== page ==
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Treatments of Dupuytren’s Contracture to a Soaring High Five!

Slowly but surely- this is how Dupuytren’s contracture progresses. A hand deformity that develops gradually, usually manifesting symptoms at age 40 onwards. Named after Dr. Baron Guillame Dupuytren, this disease is a fixed flexion contracture of the hand; oftentimes, the fingers are bent towards the palm and can’t be extended to its full extent. Years and centuries after the Dr. Dupuytren’s brave attempt to correct this affliction, more treatment of Dupuytren’s contracture have been discovered and implemented.

Treatments of Dupuytren's Contracture to a Soaring High Five!
  • If the disease progression is still at its onset and your hand abilities are still intact, you may not need any treatment yet. But, as this is a slow-pacing thief, you need to do early remedies, applicable at home, or anywhere you may be. Stretching your fingers – bending them backwards from your palm or placing your fingers flat on a table while lifting your palm – can be very helpful to diminish flexion. Before doing this, apply a heat pack on your hand, and massage your palms with a lanolin cream. As much as possible, in any grasping or gripping tasks, protect your hands by wearing heavily-padded gloves or building up handles with cushion tape or pipe insulation. Simply, avoid extreme and prolonged hand flexion!
  • But if the disease is highly unstoppable, at the peak of its symptomatic stage, medical treatment should get involve. This shall include removing or breaking apart the cords that have attached, thus pulling your fingers in toward your palm. Choice of procedure is based on the severity of the disease and other health issues you may have.
  • A treatment that does not require any incision, needling technique uses a needle, inserted through the skin which breaks or puncture the tissue cords that contract the finger. Yet, contractures may recur but the procedure can be done on several fingers at the same time with a very little physical therapy needed afterwards. However, don’t overdo it, as it may damage a nerve or tendon!
  • Enzyme injections apply the same principle to needling. Enzymes are injected to puncture the cord – by making it soft and weak – so that the doctor can manipulate the hand, break the cord and straighten your fingers. No incision needed, but it can be painful initially.
  • For worse cases and long term – if not lifetime results – surgery allows the doctor to remove all the tissues that are affected by the contracture and gaining complete joint release. Just like its prolonged advantage, surgery may require long term recovery and intensive physical therapy.

Hands are man’s productivity tool. Although, the disease can be genetic, acquiring it still depends on how much we take care of our hands or how early we receive treatments of Dupuytren’s contracture, and regain that soaring high five!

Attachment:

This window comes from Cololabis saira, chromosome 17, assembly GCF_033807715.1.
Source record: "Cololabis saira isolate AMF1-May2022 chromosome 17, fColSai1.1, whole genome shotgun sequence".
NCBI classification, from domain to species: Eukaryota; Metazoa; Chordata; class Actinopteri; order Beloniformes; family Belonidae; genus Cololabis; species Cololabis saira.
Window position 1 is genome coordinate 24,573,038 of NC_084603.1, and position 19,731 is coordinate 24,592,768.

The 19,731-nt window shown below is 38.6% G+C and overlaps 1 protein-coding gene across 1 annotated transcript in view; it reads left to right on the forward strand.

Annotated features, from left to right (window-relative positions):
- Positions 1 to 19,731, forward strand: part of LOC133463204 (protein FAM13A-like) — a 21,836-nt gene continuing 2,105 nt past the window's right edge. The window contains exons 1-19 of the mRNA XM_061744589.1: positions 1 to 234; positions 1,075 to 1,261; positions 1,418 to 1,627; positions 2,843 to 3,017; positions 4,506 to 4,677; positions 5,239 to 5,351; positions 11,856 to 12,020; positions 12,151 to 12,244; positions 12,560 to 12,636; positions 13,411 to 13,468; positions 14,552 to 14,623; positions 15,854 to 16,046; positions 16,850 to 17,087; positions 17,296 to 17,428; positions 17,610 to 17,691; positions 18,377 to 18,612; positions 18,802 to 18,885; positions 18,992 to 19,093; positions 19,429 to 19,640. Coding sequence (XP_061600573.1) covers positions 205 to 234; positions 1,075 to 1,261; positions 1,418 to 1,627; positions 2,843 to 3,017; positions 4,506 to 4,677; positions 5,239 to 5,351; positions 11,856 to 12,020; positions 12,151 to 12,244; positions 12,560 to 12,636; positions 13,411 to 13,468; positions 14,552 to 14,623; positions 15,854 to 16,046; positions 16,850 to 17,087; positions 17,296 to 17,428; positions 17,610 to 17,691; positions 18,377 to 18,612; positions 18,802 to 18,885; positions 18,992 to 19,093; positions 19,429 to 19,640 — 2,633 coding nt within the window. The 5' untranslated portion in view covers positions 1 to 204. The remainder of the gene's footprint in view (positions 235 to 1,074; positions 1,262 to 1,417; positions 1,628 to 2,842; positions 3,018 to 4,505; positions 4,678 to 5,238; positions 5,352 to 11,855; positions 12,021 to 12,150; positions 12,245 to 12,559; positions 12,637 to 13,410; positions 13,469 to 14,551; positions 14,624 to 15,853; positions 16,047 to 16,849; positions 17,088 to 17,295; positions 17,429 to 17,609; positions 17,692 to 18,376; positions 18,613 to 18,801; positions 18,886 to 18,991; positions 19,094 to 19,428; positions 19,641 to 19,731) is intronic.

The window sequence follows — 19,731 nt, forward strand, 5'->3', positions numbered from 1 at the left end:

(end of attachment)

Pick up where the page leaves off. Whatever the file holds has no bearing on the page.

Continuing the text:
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Dupuytren’s Contracture of the Hand: Facts at Hand

Oftentimes, people take our poor hands for granted, not realizing how much and how many ‘they’ can do. Being unable to grasp, grip, or hold something can be a horrible experience. And these are really true for people suffering with Dupuytren’s contracture of the hand.

Dupuytren’s disease or Dupuytren’s contracture of the hand is a fixed flexion of the hand, usually the ring and pinky fingers towards the palm. Why does it happen? Usually an autoimmune disease, immune system cells over actively behaves, attacking own cells leading to scar tissue formation or fibrosis. These scar tissues form a thickened, shortened cord that forces some of the fingers to curl inwards towards the palm, creating the hand deformity.

Dupuytren’s Contracture of the Hand: Facts at Hand

Also called a Viking Disease, legends say that Vikings spread the disease throughout Europe and Scandinavia hundreds years ago. Fact or myth, the disease really has a higher incidence rate in European countries such as Norway, Scotland, Iceland and Australia – where the Viking ancestry is predominant.

But it was until 1600 that the disease had been fully described by Swiss Doctor Felix Platter. Although this was recognized, it was still French Surgeon Baron Guillame Dupuytren who acquired the name of the disease for successfully initiating the operation for the retracted finger in 1831.

Decades have past but still the issue on what exactly causes Dupuytren’s contracture of the hand is still a big question mark. However, it is mostly associated with genes and family history. 60-70% of incidence runs in families. Men after age 40 are closely at risk, more so, those with North European/Viking ancestry. Trauma, diabetes, epilepsy and liver disease are also identified factors but still unexplainable. Meanwhile, smoking and alcoholism are sure precipitating factors as they affect blood circulation and tissue oxygenation – the less oxygen our tissues could get the higher chances of abnormal immune responses!